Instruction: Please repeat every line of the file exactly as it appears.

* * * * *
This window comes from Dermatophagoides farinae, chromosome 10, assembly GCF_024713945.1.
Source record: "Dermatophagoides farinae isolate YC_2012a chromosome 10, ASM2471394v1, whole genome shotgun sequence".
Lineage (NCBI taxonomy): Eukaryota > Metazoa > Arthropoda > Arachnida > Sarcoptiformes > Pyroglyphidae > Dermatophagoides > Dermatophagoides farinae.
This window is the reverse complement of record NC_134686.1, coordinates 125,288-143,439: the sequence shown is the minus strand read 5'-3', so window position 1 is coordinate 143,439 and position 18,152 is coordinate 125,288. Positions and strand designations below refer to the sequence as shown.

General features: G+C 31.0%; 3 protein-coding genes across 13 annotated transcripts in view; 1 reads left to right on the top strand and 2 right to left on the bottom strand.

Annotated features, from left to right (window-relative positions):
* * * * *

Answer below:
This window comes from Dermatophagoides farinae, chromosome 10, assembly GCF_024713945.1.
Source record: "Dermatophagoides farinae isolate YC_2012a chromosome 10, ASM2471394v1, whole genome shotgun sequence".
Lineage (NCBI taxonomy): Eukaryota > Metazoa > Arthropoda > Arachnida > Sarcoptiformes > Pyroglyphidae > Dermatophagoides > Dermatophagoides farinae.
This window is the reverse complement of record NC_134686.1, coordinates 125,288-143,439: the sequence shown is the minus strand read 5'-3', so window position 1 is coordinate 143,439 and position 18,152 is coordinate 125,288. Positions and strand designations below refer to the sequence as shown.

General features: G+C 31.0%; 3 protein-coding genes across 13 annotated transcripts in view; 1 reads left to right on the top strand and 2 right to left on the bottom strand.

Annotated features, from left to right (window-relative positions):